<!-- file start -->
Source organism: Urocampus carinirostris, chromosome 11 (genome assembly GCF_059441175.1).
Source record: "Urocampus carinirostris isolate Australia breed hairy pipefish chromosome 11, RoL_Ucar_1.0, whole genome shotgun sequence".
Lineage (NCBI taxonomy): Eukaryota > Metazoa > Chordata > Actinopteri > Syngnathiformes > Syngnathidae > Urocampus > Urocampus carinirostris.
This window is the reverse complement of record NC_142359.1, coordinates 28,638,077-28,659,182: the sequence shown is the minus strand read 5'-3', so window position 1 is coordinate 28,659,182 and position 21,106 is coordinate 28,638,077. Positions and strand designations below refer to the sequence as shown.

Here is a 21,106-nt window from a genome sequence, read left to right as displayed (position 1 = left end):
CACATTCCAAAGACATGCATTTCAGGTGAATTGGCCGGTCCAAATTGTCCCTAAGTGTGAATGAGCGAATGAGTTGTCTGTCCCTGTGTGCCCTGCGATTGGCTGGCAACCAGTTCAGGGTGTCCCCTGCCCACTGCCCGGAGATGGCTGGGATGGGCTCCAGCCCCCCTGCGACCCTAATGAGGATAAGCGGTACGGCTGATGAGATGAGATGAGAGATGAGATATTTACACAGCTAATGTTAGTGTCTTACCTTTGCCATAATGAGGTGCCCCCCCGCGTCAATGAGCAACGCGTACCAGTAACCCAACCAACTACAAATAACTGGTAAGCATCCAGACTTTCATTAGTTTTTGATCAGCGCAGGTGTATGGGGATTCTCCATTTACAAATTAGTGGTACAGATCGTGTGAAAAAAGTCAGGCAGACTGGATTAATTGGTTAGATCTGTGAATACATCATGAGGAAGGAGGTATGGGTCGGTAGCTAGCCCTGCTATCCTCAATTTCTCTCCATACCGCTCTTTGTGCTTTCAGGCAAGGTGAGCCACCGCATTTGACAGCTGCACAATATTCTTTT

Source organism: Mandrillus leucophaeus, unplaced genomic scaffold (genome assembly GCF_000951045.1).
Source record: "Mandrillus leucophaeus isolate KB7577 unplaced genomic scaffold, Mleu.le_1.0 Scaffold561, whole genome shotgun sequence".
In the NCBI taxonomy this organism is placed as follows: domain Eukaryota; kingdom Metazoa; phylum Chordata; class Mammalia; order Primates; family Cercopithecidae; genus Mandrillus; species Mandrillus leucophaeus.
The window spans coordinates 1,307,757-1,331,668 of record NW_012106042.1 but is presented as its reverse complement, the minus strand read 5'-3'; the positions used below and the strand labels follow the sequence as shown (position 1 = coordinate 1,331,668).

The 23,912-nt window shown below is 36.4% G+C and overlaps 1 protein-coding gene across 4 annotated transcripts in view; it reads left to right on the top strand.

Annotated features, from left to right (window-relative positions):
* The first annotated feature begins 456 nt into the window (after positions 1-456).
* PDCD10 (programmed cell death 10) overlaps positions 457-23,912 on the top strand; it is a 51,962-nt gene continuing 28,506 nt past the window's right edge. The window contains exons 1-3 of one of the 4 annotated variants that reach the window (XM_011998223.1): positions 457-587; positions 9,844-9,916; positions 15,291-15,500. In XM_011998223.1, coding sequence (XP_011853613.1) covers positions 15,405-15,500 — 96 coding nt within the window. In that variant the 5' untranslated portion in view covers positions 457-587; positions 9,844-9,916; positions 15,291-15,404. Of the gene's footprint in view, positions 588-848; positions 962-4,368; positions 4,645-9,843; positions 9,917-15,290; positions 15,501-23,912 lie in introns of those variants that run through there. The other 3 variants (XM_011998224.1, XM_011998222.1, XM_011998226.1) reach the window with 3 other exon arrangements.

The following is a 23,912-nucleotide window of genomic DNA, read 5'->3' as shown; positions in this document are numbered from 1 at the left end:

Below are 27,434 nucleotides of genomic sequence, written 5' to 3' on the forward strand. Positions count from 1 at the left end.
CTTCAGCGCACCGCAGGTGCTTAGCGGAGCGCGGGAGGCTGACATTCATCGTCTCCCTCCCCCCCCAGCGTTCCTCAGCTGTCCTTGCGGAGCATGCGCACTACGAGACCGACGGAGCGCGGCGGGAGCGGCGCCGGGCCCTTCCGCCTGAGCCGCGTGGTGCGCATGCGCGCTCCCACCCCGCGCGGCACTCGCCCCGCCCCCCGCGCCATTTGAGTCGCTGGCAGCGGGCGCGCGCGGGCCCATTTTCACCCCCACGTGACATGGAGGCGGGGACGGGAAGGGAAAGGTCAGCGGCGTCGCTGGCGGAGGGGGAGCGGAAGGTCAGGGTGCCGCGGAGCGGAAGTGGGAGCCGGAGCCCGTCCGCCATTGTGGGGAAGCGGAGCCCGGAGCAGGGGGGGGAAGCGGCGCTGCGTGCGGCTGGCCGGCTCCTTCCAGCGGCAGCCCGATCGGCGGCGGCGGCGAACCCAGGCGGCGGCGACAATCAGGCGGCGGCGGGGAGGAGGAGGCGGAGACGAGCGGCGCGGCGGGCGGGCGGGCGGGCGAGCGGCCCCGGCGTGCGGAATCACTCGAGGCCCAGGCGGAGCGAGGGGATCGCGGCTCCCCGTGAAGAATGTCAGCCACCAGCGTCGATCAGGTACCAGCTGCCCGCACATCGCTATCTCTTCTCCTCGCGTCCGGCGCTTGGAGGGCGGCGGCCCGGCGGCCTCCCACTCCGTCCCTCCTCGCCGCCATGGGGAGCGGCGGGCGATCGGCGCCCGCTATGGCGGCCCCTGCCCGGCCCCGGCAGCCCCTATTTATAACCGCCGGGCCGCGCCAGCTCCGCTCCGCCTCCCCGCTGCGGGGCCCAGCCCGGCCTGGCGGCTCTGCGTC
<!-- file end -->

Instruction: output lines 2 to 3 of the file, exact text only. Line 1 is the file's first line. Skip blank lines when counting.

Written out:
Source record: "Urocampus carinirostris isolate Australia breed hairy pipefish chromosome 11, RoL_Ucar_1.0, whole genome shotgun sequence".
Lineage (NCBI taxonomy): Eukaryota > Metazoa > Chordata > Actinopteri > Syngnathiformes > Syngnathidae > Urocampus > Urocampus carinirostris.